Equality is now
Youth group discusses the impacts of gender equality and racism in the music industry
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This article was published 26/02/2018 (1672 days ago), so information in it may no longer be current.
Winnipeg youth want to pass on the message that some groups haven’t been well represented in the music industry and there are ways to change that.
Studio 393, a drop-in and youth-led art studio located at Portage Place Shopping Centre Skywalk, and their emerging artists held a livestreaming podcast on Feb. 13 from the Graffiti Gallery to talk about gender equality in the music industry.
This topic has affected many of the participants at Studio 393, and they spent the last three months preparing to raise awareness on this issue — everything from activism podcast to music with Adeline Bird and Roger Boyer to writing workshops and cultural digital media design.
Osani Balkaran, 18, is one of the youths who helped plan for the livestreaming. He said male groups are more predominant in the music industry.
“There’s not enough female or LGBTQ that come by the studio right now,” he explained. “I think that’s a significant topic because a lot of the people that attend Studio 393 are from different backgrounds, we come from different cultures, so a lot of us experience racism every day.”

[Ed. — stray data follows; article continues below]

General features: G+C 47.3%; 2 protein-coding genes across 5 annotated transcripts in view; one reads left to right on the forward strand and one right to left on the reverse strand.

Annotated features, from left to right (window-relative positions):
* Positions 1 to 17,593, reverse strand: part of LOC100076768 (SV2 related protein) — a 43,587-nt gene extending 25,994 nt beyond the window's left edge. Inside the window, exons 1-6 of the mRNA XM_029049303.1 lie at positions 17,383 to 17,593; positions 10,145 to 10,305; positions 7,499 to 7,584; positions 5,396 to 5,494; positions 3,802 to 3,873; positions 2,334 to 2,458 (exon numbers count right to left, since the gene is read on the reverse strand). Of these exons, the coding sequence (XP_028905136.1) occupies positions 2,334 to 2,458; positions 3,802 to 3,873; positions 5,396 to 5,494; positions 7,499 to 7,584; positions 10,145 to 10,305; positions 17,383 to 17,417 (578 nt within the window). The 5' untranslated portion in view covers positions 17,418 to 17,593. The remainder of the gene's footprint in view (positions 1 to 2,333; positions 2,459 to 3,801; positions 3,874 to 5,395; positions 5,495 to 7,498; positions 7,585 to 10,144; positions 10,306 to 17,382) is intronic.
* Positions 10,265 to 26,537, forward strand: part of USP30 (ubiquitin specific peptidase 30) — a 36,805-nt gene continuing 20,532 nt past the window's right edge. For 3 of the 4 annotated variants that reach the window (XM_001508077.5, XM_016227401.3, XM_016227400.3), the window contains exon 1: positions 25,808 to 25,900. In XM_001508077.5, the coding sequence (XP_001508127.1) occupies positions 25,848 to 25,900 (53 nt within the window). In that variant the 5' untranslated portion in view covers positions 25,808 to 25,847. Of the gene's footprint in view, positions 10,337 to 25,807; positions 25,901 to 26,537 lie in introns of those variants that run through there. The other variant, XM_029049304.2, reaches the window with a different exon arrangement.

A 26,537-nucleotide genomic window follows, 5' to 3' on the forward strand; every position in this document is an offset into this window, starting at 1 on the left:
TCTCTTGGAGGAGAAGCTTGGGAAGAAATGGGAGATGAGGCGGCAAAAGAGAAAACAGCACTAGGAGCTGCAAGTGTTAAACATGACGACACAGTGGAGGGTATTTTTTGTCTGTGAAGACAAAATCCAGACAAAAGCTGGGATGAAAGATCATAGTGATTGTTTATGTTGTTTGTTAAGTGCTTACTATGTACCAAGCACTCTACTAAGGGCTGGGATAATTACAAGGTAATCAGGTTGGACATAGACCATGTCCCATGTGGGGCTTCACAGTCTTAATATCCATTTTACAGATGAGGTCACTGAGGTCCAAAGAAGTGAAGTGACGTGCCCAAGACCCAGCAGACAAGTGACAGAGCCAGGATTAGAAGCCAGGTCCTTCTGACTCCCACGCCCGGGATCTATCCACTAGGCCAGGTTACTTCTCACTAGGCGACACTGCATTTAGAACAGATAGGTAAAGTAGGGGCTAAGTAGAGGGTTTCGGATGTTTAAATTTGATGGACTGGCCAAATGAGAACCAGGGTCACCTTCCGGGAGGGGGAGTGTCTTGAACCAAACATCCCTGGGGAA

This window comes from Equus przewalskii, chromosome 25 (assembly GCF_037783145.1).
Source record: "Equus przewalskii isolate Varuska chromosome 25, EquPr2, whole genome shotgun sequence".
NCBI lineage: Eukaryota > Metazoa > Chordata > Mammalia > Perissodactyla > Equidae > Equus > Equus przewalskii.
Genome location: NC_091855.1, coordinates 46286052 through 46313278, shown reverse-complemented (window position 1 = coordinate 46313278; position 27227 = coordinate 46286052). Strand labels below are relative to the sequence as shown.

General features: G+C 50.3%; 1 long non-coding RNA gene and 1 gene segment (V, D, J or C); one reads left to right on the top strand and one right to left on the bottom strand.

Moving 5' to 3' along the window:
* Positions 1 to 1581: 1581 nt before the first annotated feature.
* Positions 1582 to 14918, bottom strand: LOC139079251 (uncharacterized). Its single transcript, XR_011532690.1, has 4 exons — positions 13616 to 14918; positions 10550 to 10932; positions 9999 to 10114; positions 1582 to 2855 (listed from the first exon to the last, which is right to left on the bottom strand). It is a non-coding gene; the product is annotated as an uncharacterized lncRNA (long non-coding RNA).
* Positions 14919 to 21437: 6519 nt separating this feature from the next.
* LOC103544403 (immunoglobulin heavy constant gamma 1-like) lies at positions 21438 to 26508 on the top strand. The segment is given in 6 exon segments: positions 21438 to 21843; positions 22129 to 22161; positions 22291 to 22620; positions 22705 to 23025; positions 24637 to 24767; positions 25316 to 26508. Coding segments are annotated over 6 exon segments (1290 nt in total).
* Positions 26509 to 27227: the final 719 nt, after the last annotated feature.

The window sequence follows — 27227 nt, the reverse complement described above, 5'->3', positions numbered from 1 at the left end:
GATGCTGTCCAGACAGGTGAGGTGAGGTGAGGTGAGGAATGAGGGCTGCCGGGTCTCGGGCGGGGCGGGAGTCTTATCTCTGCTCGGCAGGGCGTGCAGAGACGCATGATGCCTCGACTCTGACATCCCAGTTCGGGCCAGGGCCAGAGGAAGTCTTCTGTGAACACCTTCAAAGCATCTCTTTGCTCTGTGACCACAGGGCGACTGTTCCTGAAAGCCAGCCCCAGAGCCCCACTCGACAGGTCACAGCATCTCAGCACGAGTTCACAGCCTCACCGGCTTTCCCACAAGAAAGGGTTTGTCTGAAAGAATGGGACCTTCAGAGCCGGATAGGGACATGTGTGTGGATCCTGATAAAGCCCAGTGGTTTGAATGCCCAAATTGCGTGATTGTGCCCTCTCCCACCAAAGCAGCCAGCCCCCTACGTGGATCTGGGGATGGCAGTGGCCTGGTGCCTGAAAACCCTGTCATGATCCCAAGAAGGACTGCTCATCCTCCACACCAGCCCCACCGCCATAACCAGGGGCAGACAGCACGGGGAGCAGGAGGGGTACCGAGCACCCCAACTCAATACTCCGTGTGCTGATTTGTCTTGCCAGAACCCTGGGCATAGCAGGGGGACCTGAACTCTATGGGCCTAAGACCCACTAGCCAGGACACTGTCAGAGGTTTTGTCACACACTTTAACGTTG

The youth explored the topic through rapping, dancing, and discussing how to be unified in the industry.
“The answer isn’t there yet, but being aware of that and knowing where to go from here is amazing. The more that we acknowledge where we are from and the position that we are and the people that we are, we learn to be stronger allies and stronger people in general,” Balkaran added.
The initiative to talk about human rights topics is part of the Equitas Speaking Rights Program, a Human Rights Education program that aims at developing the youth’s capacity to engage in actions that support respect for human rights.
Twenty-year-old Dancer Dana Lance said gender equality affects everybody, even if it’s in a “tiny way.”
“Having different cultural perspectives or diversity regarding language and food, and then you go into music — music is the universal language — you get different types of music around the world, and you’re getting introduced to different types of people,” she said. “Everybody should be represented equally and not a minority that is overshadowed by others.”
If you missed the livestreaming, it is available at https://www.youtube.com/watch?v=8VS02WncNVw